It's kind of hard to pin down exactly what people's fascinations are with the amalgamation of big stages and big felines. Cats ran on broadway for 18 years and was featured in a number of stage productions all over the world. For one reason or another, the musical captivated the imaginations of folks across the globe. The biggest stage in streaming, Netflix, shattered docu-series records with Tiger King and for 40 years, Las Vegas featured the on-stage Tiger-themed spectacle of Siegfried and Roy. Fans of the duo have long wondered: Were they ever a couple?
Yes, Siegfried and Roy were reportedly a couple.
The on-stage pair were reportedly romantically involved with one another at least one point in their lives, but this was neither confirmed nor denied by the two men. What is known is how devoted they were to each other. The Hollywood Reporter wrote that Siegfried Fischbacher became Roy Horn's primary caretaker after Roy's much-publicized tiger attack.
The two men were connected by a shared fondness for magic and spectacle and they first met in 1957 while working aboard the TS Bremen, a luxury liner. Siegfried was known for performing magic tricks for other members of the crew and asked Roy to join in on his performances, which is how the duo Siegfried and Roy was first formed.
When Roy was attacked on-stage by one of the tigers the duo used in the shows, it was Siegfried who cared for him.
On October 3, 2003 during one of their performances, a tiger named Montecore lunged at Roy's throat. A show aide rushed to the man to attempt to pull the tiger away from the performer and pry its jaws loose.
The injuries Roy sustained were life-changing. It became difficult for him to speak at length without discomfort and walking short distances by himself became a labored task.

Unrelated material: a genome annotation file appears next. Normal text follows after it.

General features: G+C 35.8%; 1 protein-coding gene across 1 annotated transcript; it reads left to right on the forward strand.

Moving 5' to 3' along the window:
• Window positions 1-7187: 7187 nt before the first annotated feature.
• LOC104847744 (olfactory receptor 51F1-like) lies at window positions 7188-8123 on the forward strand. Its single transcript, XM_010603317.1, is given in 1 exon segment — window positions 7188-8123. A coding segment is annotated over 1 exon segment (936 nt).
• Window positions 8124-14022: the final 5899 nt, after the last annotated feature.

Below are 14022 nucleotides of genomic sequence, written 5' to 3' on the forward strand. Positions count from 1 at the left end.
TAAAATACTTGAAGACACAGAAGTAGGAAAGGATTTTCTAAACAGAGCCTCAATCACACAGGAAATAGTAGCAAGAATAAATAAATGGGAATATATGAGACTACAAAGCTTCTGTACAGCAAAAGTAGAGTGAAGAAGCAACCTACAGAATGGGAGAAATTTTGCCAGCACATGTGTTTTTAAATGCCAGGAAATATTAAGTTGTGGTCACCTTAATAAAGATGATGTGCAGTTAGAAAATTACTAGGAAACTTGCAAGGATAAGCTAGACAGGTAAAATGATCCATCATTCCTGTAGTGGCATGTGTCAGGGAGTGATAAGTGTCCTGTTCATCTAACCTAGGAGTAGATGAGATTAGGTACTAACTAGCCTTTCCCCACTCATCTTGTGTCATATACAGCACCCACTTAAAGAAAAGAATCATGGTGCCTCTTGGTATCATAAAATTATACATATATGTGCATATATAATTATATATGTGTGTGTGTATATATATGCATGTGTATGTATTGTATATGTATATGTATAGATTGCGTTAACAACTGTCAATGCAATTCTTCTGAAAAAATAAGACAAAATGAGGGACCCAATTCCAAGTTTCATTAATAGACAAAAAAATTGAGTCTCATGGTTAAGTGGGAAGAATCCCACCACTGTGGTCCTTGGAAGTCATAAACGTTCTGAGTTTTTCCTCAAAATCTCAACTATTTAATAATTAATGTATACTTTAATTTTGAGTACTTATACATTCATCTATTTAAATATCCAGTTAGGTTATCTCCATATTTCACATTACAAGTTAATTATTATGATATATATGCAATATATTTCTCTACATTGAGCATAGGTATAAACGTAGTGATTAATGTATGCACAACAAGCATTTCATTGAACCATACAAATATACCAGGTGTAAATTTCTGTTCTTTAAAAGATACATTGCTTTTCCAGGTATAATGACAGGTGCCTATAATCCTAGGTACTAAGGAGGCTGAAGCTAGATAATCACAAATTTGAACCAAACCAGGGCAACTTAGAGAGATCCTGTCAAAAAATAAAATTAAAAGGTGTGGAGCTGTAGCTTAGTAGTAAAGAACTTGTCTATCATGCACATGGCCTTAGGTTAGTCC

The Hollywood Reporter's 2019 article about the men described their lives after the attack: "Fischbacher, now 79, went on to extravagantly care for his lifelong friend and former lover Horn, 74, at their Little Bavaria estate in Vegas, whose sprawling, rustic grounds are outfitted with hip-high rails along winding paths to make it easier for Horn to get around. Today, he’s able to stroll short distances when not confined to a scooter and can talk only with difficulty."
The two men never publicly identified themselves as gay, but they had an assumed romantic relationship according to a 2008 article called Escape to Queer Mountain: Siegfried and Roy, Queer Adolescence and the Cultural Imaginary. The duo's 1999 film Siegfried & Roy: The Magic Box was played at the San Francisco International Lesbian & Gay Festival as per SFGate.
In a 1999 Vanity Fair interview, the two men didn't answer whether or not they were married. Roy Horn only said: "[We are] married to our profession. We are married to what we believe, and we are married to the whole substance of our beings."
As for being "homosexual icons," although the two didn't have a strong presence in the Las Vegas gay community, they were pleased as being viewed as such.
Siegfried also said, "In my life I have a lot of friends who are gay, and I made a lot of friends in show business, and I found out that they are always interesting, intelligent, and good people, and fun to be with. They are very open-minded. They are not narrow-minded. If I am an icon to them, it is wonderful, because gay people are always very loyal ... And, you know, when you go back in history, there are great names in the arts and in every field, so be my guest."
He added, "I am flattered to think that people think that I am versatile. You don’t have to define everything, and I don’t want to disillusion people. Besides, I’m not a guy who kisses and tells."
In a 2003 interview with Larry King, Siegfried said "It was 44 years we have been together. … It is a relationship second to none."
On May 8, 2020, Roy Horn passed away due to complications from COVID-19 and on January 13, 2021, Siegfried Fischbacher passed away due to pancreatic cancer. Roy was 75 and Siegfried was 81 at the times of their deaths.